Phrasal verbs

Lányi Dorottya
 Phrasal verbs and prepositional verbs:
-a verb combined with an adverb or a preposition, or
sometimes both, to give a new meaning, for example go in
for, win over and see to
-in some cases the combination means almost the same as the verb
alone (wake up, sit down)
- Its meaning is usually quite different from the meaning of the
parts separately (look after =take care of, break down =stop
working, put off =postpone, put up with =tolerate
Phrasal verbs vs prepositional verbs according to
the position of the object
In the case of PHRASAL VERBS…
-Can be transitive (A transitive verb can be followed by an object.)and intransitive( An intransitive verb
cannot be followed by an object, e.g: He suddenly showed up. "show up" cannot take an object)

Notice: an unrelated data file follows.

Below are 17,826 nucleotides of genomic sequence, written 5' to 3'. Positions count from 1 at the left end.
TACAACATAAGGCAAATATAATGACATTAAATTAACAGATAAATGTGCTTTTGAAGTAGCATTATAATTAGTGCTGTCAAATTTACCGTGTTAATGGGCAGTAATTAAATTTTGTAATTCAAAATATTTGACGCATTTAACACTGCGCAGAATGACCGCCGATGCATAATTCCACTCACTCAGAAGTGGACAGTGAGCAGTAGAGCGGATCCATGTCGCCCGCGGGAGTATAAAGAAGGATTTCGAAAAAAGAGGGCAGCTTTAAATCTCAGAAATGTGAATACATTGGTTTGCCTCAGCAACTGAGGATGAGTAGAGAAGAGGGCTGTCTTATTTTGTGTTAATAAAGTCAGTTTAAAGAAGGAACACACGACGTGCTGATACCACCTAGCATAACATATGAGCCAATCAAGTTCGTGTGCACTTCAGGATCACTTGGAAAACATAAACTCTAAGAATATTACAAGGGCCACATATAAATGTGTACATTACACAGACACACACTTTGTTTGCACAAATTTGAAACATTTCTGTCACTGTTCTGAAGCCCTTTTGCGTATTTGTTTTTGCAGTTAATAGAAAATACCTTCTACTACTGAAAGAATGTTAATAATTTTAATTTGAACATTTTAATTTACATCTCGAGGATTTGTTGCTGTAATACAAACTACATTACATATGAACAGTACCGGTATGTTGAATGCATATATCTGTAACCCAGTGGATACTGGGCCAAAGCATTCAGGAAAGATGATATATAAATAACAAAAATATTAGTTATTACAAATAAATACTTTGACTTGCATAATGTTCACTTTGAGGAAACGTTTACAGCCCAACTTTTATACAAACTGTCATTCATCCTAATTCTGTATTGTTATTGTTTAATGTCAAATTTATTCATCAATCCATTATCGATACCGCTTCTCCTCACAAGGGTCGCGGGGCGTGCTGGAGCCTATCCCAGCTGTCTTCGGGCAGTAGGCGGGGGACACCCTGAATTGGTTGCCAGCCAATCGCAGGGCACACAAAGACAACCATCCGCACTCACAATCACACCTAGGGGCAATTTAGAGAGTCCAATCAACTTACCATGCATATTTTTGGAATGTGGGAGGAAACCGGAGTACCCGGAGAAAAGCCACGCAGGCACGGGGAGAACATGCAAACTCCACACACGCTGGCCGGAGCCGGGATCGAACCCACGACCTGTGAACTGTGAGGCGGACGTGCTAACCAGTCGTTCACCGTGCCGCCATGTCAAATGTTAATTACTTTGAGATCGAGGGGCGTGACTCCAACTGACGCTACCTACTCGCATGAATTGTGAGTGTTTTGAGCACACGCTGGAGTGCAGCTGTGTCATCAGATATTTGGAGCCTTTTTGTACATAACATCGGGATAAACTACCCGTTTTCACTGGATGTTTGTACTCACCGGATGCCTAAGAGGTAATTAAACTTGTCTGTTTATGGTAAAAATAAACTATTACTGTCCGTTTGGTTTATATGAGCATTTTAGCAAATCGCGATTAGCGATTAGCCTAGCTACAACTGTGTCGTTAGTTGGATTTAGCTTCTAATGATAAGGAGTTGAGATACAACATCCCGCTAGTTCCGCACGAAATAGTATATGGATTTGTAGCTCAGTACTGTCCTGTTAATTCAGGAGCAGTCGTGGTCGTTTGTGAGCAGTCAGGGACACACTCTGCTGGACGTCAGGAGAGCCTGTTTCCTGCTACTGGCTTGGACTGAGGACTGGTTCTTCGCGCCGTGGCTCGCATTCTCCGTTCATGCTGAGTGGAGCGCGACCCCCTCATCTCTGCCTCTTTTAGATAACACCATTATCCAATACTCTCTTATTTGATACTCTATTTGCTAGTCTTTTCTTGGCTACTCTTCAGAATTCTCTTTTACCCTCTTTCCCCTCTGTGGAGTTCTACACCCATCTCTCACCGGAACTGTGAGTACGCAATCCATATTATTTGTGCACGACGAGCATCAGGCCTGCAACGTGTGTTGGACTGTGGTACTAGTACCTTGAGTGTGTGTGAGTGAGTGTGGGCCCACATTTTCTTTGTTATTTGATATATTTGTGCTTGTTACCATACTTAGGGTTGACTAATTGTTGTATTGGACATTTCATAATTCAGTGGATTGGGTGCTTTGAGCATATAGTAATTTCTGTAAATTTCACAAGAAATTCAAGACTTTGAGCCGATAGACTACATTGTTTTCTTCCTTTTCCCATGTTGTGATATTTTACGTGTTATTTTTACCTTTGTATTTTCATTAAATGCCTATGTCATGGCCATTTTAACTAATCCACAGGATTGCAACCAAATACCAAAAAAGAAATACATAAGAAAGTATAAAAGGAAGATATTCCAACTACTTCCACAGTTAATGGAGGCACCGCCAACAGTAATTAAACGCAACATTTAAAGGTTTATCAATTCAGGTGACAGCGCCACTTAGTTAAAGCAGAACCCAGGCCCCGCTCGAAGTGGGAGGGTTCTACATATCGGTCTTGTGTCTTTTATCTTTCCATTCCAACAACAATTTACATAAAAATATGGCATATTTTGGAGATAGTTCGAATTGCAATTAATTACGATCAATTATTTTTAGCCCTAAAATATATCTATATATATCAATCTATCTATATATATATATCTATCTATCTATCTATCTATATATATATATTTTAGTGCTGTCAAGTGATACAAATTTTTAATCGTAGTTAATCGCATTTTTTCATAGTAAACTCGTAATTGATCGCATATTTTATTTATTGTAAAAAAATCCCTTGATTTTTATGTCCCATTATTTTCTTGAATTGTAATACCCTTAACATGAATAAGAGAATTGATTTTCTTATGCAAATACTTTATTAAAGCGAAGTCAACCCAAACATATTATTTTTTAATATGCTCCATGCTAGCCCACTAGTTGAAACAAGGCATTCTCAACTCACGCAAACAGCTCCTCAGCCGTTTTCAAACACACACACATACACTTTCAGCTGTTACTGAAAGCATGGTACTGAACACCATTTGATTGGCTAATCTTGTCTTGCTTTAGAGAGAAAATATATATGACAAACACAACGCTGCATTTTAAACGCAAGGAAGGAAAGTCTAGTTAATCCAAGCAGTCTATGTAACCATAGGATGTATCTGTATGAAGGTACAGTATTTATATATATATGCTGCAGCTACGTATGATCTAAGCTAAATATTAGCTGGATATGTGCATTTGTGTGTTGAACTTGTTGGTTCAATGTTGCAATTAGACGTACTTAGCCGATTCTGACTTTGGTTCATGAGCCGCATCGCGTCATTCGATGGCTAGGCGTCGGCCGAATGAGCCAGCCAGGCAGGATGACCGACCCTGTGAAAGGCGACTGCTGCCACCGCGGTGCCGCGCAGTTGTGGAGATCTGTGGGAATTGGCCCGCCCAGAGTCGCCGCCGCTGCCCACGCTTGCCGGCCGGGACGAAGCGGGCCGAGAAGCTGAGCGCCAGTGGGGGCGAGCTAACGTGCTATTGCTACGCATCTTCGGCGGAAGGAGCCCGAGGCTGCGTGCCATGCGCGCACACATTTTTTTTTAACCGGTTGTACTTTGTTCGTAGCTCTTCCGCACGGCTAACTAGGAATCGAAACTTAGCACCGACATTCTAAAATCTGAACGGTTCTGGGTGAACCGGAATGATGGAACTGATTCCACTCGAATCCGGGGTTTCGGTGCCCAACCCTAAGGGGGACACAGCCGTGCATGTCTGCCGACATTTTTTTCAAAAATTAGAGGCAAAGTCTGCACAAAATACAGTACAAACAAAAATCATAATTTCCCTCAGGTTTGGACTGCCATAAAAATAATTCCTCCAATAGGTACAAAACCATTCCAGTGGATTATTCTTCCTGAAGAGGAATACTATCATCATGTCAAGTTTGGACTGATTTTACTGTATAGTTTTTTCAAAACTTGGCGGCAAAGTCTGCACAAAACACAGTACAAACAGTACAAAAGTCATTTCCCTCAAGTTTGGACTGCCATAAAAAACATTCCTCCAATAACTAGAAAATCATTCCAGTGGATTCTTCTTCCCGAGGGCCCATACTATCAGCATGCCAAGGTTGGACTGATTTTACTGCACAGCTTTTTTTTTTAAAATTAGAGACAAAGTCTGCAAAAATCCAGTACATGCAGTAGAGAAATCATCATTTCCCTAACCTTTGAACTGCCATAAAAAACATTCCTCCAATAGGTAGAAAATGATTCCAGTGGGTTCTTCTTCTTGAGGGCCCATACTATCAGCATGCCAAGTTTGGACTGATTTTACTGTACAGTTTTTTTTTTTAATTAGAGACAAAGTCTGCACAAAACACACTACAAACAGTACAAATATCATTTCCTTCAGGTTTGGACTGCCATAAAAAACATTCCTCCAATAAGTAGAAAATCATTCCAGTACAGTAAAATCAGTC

Prepositional verbs:
-Transitive verbs
 prep. verbs are inseparable
Phrasal-prepositional verbs
 Verb + adverb+ preposition
 E.g: get on with
He doesn’t get on with his wife.
-phrasal-prep. verb has direct object because they end
with a prep. Verb
• How to teach it? (tip)
Success Intermediate
 Unit 1 and 2
 Phrasal verbs are introduced through a text
 Ss have to match phrasal verbs with meanings
 The difference btw phrasal and prep. verbs is not
mentioned and not introduced
Phrasal or prep. verb or both?
1. Brian asked Judy out to dinner and a movie.
2. John is waiting for Mary.
3. Our car broke down at the side of the highway in the
Did you talk about me?
Our teacher broke the final project down into three
separate parts.
I believe in God.
I won’ t put up with your attitude.
He is looking after the dog.

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